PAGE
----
Let’s talk about long-term debt. Thrilling, I know, but also important because budget hawks are few and far between these days.
Americans currently sit idly by as Congress and the Biden administration are immersed in irresponsible spending.
Thanks to the federal government shutting down our economy last spring, the United States spent a record $6.5 trillion in 2020. And despite the COVID-19 pandemic being over from an economic perspective, Washington’s profligate endeavors won’t decrease.
The president recently released a $6 trillion budget proposal that made socialists perk up with excitement. With unconstitutional federal interference in local and state matters, it also offered unprecedented debt and economic tumult for years to come.
Democrats already pushed the $2 trillion “American Rescue Plan” through Congress this year on a party line vote via the “Reconciliation” procedure. Orwellian news then broke late last week that criminals may have stolen half the unemployment benefits in said legislation. Many of those who received the free cash, of course, decided to sit home and not look for work.
Within his unserious budget, Biden then rolled out the so-called “American Jobs Plan,” with a price tag of more than $2 trillion. It includes $300 billion to begin a “Green New Deal,” the Marxist pet project to destroy rural America, while effectively replacing much of our market economy with a government-controlled version. A better, truer infrastructure plan looks like this.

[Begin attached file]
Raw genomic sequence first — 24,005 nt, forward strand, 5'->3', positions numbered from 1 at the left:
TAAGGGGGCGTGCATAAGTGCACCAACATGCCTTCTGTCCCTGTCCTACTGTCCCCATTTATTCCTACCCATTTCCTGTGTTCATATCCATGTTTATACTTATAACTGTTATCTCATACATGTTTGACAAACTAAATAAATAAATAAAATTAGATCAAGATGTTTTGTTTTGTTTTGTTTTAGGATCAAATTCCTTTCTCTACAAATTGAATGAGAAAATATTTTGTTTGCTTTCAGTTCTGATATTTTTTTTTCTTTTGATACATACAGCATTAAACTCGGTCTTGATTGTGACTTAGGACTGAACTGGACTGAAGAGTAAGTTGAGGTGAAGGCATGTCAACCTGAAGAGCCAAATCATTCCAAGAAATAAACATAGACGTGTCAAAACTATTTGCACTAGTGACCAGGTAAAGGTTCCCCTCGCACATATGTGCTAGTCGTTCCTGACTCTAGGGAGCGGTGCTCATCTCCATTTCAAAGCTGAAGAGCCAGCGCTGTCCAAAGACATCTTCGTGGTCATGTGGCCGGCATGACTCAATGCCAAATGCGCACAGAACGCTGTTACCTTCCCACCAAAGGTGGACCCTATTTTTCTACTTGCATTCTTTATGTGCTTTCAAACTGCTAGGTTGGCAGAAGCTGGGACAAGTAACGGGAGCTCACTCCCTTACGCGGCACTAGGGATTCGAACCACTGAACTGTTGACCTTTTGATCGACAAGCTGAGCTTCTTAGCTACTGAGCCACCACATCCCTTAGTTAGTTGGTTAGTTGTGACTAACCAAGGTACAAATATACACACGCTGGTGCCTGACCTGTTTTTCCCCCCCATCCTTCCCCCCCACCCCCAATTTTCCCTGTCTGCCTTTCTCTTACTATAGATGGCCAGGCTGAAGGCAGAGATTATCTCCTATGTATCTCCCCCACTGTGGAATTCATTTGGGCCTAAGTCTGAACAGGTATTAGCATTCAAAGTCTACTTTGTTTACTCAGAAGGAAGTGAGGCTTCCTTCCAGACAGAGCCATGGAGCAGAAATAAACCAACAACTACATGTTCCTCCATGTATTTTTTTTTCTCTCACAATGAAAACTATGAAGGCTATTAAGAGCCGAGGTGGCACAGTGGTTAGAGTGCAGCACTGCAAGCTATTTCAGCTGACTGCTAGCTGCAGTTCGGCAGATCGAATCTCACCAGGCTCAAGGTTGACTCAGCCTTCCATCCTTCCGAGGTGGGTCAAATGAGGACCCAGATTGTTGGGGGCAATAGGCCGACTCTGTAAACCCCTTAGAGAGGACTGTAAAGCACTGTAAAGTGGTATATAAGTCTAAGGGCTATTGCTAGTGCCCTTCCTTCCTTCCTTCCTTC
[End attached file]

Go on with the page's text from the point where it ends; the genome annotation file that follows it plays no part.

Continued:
Finally, we have the “American Families Plan,” which asks for $1 trillion in new spending on several progressive wish-list items, like free childcare, paid family and medical leave, mandatory preschool, free community college, and worse. All this, as some reports show Americans are wealthier than ever.
Trillions in debt every year risks our financial well-being for decades to come and is a fiscal catastrophe for future generations of Americans.
Former governor and current Purdue University President Mitch Daniels knows this. He’s been a legendary budget cutter since his time in the Reagan and Bush II administrations and when leading Indiana from 2005-2013.
A decade ago, Daniels wrote a piece warning that our “terrifying rate” of national debt will have ruinous consequences. The debt was $15 trillion then; now it’s 28.
“It’s an incredibly unfair thing we are doing to succeeding generations, and our descendants should condemn us,” Daniels told The Dispatch last week. “People who profess to be most concerned about safety nets and income inequity are the very people destroying the systems we built to help avoid destitution. We are past a point where you can wish the problem away. We better get busy now mitigating it any way we can, so when reckoning comes, it’s as gentle as possible.”
Perhaps there are solutions. Have you heard of the “Congressional Power of the Purse Act “?
In a nutshell, the CPPA ensures money Congress appropriates is spent in a timely and proper manner, while increasing transparency, so we understand where, when, and how taxpayers’ dollars are spent.
CPPA is part of the Protecting Our Democracy Act (PODA), a series of reform bills introduced late last year. Unsurprisingly, not all PODA relates to fiscal responsibility, but some reinforce Congress’s authority over spending matters.
Let’s get serious. While debt may bore recent college graduates, government workers or those receiving pensions, the preponderance of Americans should care.